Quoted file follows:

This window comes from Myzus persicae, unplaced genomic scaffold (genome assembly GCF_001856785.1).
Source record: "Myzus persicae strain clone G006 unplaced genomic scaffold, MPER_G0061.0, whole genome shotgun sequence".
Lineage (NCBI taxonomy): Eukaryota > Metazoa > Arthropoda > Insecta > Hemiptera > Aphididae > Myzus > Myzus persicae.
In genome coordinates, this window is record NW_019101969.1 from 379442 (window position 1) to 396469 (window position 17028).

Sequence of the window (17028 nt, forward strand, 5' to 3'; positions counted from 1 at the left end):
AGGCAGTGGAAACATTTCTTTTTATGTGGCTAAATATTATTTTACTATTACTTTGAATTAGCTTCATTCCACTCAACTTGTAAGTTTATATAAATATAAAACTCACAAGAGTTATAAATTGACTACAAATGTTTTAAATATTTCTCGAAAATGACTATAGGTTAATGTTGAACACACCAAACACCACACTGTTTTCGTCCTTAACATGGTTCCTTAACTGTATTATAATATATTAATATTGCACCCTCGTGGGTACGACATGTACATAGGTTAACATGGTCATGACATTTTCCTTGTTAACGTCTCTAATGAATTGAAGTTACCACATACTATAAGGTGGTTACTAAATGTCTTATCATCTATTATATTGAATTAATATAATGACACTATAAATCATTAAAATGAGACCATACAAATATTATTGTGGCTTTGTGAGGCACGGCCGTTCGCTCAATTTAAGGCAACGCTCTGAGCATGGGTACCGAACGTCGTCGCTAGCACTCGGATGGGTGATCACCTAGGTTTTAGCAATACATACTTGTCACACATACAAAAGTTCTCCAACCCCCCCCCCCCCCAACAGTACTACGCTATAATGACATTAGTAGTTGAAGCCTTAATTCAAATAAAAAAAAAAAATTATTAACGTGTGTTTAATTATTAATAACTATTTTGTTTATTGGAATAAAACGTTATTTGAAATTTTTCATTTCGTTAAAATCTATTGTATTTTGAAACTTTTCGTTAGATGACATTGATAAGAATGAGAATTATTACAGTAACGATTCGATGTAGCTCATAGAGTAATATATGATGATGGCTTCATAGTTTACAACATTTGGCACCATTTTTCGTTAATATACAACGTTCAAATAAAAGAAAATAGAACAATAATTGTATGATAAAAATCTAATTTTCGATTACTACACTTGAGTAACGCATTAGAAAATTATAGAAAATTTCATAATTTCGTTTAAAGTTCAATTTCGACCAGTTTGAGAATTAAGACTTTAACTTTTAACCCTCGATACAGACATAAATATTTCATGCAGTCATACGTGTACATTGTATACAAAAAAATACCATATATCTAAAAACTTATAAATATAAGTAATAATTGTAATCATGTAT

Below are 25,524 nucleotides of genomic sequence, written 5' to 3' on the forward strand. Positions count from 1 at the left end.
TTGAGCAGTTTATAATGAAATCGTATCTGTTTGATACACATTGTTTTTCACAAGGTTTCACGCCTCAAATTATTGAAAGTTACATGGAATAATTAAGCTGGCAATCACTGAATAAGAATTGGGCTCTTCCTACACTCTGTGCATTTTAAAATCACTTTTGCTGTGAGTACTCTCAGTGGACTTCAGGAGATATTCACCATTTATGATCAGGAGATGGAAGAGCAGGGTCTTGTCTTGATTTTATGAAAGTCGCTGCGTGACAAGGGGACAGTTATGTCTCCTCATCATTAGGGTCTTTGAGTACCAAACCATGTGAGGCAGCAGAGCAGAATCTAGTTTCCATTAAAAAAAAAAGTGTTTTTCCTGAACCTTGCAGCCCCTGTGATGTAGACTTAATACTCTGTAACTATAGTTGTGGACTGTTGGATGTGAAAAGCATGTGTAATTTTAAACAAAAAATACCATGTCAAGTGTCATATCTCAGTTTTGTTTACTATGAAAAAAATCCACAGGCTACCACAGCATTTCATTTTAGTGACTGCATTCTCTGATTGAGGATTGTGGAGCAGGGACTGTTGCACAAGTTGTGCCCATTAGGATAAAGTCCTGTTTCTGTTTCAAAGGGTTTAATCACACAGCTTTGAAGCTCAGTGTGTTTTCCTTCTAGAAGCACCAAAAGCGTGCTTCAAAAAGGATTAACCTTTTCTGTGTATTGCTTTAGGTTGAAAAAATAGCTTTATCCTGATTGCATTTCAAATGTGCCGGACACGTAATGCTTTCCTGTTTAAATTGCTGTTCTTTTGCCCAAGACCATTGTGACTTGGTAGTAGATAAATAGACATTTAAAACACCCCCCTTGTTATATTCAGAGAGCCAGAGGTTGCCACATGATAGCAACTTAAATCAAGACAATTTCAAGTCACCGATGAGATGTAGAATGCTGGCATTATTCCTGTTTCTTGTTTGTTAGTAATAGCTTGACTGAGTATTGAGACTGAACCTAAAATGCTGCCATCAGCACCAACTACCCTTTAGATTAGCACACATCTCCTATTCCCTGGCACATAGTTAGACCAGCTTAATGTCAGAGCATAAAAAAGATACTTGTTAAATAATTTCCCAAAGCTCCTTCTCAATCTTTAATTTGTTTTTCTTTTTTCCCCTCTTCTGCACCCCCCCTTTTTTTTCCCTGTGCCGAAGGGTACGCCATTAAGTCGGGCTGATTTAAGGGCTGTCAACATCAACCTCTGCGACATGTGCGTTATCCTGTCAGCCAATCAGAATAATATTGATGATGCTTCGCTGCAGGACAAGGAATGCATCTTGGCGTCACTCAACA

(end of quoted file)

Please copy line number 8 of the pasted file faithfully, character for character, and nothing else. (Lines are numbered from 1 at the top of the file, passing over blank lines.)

TTGAGCAGTTTATAATGAAATCGTATCTGTTTGATACACATTGTTTTTCACAAGGTTTCACGCCTCAAATTATTGAAAGTTACATGGAATAATTAAGCTGGCAATCACTGAATAAGAATTGGGCTCTTCCTACACTCTGTGCATTTTAAAATCACTTTTGCTGTGAGTACTCTCAGTGGACTTCAGGAGATATTCACCATTTATGATCAGGAGATGGAAGAGCAGGGTCTTGTCTTGATTTTATGAAAGTCGCTGCGTGACAAGGGGACAGTTATGTCTCCTCATCATTAGGGTCTTTGAGTACCAAACCATGTGAGGCAGCAGAGCAGAATCTAGTTTCCATTAAAAAAAAAAGTGTTTTTCCTGAACCTTGCAGCCCCTGTGATGTAGACTTAATACTCTGTAACTATAGTTGTGGACTGTTGGATGTGAAAAGCATGTGTAATTTTAAACAAAAAATACCATGTCAAGTGTCATATCTCAGTTTTGTTTACTATGAAAAAAATCCACAGGCTACCACAGCATTTCATTTTAGTGACTGCATTCTCTGATTGAGGATTGTGGAGCAGGGACTGTTGCACAAGTTGTGCCCATTAGGATAAAGTCCTGTTTCTGTTTCAAAGGGTTTAATCACACAGCTTTGAAGCTCAGTGTGTTTTCCTTCTAGAAGCACCAAAAGCGTGCTTCAAAAAGGATTAACCTTTTCTGTGTATTGCTTTAGGTTGAAAAAATAGCTTTATCCTGATTGCATTTCAAATGTGCCGGACACGTAATGCTTTCCTGTTTAAATTGCTGTTCTTTTGCCCAAGACCATTGTGACTTGGTAGTAGATAAATAGACATTTAAAACACCCCCCTTGTTATATTCAGAGAGCCAGAGGTTGCCACATGATAGCAACTTAAATCAAGACAATTTCAAGTCACCGATGAGATGTAGAATGCTGGCATTATTCCTGTTTCTTGTTTGTTAGTAATAGCTTGACTGAGTATTGAGACTGAACCTAAAATGCTGCCATCAGCACCAACTACCCTTTAGATTAGCACACATCTCCTATTCCCTGGCACATAGTTAGACCAGCTTAATGTCAGAGCATAAAAAAGATACTTGTTAAATAATTTCCCAAAGCTCCTTCTCAATCTTTAATTTGTTTTTCTTTTTTCCCCTCTTCTGCACCCCCCCTTTTTTTTCCCTGTGCCGAAGGGTACGCCATTAAGTCGGGCTGATTTAAGGGCTGTCAACATCAACCTCTGCGACATGTGCGTTATCCTGTCAGCCAATCAGAATAATATTGATGATGCTTCGCTGCAGGACAAGGAATGCATCTTGGCGTCACTCAACA